Thandi is an architectural designer/researcher who operates through design, fiction and performance to interrogate our perceived and lived realms and to speculate on the possible worlds in our midst. Thandi holds a PhD in Architectural Design from The Bartlett, UCL, through which she developed a new form of architectural practice – weird and tender – to excavate and contest the extractive agendas driving the urban development of Lusaka. Central to this research was a live project, investigating how insertions of the other worldly and the downright weird – inspired by the Zambian Space Program – could support the City Council and the Chunga Waste Recycler’s Association to produce a ‘Weird-Tender’ recognizing them as partners of the state. As well as being Tutor at the Royal College of Art, Thandi is a Visiting Professor at the Aarhus School of Architecture (Denmark), and a ‘Roving Hybrid’ tutor at the Graduate School of Architecture (South Africa). She is a co-foundress of the architectural collective BREAK//LINE – an ‘act of creative solidarity’ which ‘resists definition with intent’ – formed at The Bartlett in 2018 to oppose the trespass of capital, the indifference towards inequality and the myriad frontiers of oppression present in architectural education and practice today. Thandi is also a contributor to EQUINET, the Regional Network on Equity in Health in East and Southern Africa, most recently as a co-author on a discussion paper identifying research methods and practices which support health equity and as a co-curator of the organisation’s quarterly newsletter.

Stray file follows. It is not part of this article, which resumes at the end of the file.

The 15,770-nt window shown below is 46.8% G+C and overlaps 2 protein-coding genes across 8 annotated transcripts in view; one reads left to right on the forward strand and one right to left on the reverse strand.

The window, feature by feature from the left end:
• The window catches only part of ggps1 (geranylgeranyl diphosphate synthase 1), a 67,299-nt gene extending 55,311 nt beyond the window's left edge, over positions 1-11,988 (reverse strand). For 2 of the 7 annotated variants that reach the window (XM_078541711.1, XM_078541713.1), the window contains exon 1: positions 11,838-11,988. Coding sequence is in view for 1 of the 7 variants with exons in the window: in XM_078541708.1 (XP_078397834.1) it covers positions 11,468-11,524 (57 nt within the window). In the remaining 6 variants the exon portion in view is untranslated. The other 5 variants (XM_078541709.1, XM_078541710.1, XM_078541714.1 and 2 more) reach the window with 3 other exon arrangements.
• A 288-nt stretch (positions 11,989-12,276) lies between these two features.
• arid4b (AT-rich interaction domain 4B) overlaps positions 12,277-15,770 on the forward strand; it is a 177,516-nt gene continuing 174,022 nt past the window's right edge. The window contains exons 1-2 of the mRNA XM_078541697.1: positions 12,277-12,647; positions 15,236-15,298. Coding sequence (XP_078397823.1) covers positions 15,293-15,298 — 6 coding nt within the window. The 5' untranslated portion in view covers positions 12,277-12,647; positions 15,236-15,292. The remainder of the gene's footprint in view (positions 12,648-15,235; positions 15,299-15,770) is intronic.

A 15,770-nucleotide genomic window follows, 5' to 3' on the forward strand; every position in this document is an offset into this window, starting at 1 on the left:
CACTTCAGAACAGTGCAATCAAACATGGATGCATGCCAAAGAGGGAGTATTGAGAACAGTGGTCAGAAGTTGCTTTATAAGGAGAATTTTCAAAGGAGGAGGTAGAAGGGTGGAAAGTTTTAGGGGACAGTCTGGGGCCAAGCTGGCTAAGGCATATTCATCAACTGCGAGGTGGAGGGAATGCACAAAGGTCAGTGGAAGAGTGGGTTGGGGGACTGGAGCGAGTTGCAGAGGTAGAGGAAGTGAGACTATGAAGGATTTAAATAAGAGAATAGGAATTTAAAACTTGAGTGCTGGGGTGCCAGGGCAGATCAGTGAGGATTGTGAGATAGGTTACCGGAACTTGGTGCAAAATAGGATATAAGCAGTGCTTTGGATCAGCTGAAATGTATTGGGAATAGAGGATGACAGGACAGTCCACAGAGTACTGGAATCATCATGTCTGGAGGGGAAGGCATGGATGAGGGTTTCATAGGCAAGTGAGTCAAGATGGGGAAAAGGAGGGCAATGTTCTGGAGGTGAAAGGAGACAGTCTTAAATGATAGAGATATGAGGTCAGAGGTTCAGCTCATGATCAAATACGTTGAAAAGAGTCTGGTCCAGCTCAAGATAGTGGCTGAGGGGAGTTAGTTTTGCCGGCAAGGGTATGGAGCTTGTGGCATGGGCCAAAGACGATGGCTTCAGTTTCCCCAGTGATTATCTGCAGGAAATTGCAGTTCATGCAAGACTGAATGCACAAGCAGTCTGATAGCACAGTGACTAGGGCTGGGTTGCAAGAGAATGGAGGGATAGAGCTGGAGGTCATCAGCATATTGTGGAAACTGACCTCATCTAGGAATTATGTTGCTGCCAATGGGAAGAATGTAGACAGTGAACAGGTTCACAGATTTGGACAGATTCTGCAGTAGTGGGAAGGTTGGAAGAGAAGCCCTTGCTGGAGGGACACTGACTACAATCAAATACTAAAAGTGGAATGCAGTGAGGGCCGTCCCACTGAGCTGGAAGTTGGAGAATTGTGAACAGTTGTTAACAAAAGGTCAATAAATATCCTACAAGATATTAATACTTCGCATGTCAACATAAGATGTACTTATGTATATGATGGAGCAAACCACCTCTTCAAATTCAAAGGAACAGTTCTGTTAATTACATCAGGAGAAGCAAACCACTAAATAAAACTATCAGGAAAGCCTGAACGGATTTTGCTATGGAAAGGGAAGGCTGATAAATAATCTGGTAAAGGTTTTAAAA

Thandi’s practice – weird and tender – develops architectural interpretations of the ‘weird’ which are made ‘tender’ through care afforded to their deployment. From unearthing to the unearthly, through research investigating the spatial politics of architecture, procurement and Outer Space, Thandi’s work links theories of extraction, property and racialised subjectivities towards understanding and undoing the entangled exclusionary dynamics at play in each.
This work involves archival research, fiction and creative writing, design, drawing and situated and participatory performance informed by rituals, and theatre of the oppressed. To date, outputs range from policy documents, films, drawings, performances and curated exhibitions to the excavation of a spaceship from a city landfill.